Time has come for a clearance sale. To clear out the rubbish to move on once again to a brighter life.
I hadn't known the whereabouts of the bane of my emotional destruction. All the hurt he'd caused buried behind walls of rocks.
A chance meeting with a friend, I was told of the area in which he now lives. The state of his health, and that of his wife, I let the last of the walls blast open. I'd never want him for a “best buddy”. I don't wish him ill wills.
I have decided to send him a few photos of the grandchildren he doesn't know about. The choice to cut off contact with his son wasn't made by me. I hadn't stopped any contact. I have never told our children of the damage he caused.
If he decides to bin the photos the loss will be his.
The hands of time have wiped away the last of the emotional baggage I've carried for far too long.
There will never be a great friendship between us. The first slap tore us apart never to be mended.
Time has come for a clearance sale.
I will pass on the information to my son. I have no intention of standing in the way of any contact between them.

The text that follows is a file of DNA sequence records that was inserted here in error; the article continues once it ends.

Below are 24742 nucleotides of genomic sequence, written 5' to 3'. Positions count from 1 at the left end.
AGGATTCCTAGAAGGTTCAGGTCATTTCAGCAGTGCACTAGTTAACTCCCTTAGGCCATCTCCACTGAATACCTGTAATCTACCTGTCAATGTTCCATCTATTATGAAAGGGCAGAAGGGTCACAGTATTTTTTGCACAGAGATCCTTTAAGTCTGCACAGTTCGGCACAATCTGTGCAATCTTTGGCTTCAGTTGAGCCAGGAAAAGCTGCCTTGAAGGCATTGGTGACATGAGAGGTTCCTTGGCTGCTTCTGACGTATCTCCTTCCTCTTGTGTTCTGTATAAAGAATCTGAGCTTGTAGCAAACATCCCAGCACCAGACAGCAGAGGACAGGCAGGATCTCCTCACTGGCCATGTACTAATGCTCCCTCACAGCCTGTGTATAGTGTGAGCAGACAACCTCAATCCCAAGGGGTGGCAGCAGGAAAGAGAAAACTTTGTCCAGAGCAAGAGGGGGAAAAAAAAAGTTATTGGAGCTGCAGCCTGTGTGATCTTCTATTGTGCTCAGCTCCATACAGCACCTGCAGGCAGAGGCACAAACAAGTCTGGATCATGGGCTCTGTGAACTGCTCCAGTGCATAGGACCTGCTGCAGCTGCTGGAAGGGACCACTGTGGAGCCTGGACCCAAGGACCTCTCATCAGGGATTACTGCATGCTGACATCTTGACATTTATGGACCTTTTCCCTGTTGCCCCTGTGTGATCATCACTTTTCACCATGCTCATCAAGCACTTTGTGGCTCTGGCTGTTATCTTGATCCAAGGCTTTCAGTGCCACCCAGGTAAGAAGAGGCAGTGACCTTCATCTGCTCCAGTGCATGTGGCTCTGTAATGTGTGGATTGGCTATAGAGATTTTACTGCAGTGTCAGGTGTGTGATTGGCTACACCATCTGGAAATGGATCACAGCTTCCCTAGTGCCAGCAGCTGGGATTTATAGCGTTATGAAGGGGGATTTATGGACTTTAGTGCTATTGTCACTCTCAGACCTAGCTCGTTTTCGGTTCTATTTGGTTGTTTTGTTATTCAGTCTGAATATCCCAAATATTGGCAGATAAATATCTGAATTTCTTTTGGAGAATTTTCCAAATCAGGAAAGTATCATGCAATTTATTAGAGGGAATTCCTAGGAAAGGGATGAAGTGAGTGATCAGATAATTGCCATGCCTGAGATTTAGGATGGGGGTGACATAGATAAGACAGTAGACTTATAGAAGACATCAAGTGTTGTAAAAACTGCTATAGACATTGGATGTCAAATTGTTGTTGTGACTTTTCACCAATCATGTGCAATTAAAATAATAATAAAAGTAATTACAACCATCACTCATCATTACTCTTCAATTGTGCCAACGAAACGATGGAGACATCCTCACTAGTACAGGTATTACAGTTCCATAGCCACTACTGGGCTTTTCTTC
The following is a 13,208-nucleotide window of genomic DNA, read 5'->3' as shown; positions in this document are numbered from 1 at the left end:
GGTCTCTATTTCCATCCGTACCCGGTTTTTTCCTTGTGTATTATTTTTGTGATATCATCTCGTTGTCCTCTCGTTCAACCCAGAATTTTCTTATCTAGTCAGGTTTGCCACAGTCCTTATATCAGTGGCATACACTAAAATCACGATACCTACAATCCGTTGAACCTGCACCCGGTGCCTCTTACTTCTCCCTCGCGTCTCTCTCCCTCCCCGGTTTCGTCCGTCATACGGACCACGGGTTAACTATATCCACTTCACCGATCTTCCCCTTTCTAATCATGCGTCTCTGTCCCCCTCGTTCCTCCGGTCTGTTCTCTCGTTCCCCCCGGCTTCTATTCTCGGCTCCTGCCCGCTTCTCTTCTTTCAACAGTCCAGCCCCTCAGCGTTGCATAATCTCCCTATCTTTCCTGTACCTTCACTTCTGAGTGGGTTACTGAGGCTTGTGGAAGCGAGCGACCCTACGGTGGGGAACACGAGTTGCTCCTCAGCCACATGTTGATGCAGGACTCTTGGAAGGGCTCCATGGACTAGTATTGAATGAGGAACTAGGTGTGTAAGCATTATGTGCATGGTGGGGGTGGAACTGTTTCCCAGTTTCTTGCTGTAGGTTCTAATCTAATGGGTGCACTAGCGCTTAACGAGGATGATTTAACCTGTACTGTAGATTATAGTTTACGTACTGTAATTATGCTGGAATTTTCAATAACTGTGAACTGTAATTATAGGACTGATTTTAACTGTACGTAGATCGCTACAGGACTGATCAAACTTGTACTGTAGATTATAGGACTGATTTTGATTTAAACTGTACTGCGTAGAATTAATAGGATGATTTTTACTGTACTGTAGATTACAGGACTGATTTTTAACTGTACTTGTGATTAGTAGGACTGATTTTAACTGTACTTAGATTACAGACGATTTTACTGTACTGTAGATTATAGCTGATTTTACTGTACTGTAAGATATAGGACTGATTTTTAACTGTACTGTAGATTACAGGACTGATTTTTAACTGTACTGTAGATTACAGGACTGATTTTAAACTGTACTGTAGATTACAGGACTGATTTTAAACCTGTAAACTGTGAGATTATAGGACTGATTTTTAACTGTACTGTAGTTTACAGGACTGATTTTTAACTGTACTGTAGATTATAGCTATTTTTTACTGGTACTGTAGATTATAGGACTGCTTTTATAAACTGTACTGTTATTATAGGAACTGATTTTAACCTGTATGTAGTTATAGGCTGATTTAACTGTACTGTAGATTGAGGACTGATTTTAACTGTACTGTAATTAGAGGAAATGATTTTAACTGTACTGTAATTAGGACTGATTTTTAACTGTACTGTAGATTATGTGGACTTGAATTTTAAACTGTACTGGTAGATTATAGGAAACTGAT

Maybe time has come for the both of them to work out what is keeping them apart once given the path for them to chose which way to go. Before time runs out for them to make an attempt to clear away their emotional baggage.

                                      I was always “wrong”

This was my day.
My husband swore to stand by me in our marriage vows.
He crumbled at the first hurdle.
I had gone through all the pain to deliver the first grandchild. A daughter, I had.
Mother-in-law started a war. A war of one-upmanship. Or should that be woman-ship. She had to be the first to buy a present. And the best.
On receiving the phone call to say the baby had arrived she went into action.
My parents drove her to the hospital.
I thought everyone had come to visit me and to see their granddaughter. I'd have lived to have been in the car on the way home to hear what had been said about my decision.
My mother-in-law has beat a haste trip up to the jeweller to buy a bar broach to have the name engraved on it. Right sounding name but, wrong spelling. She had asked the woman who served her how to spell the name.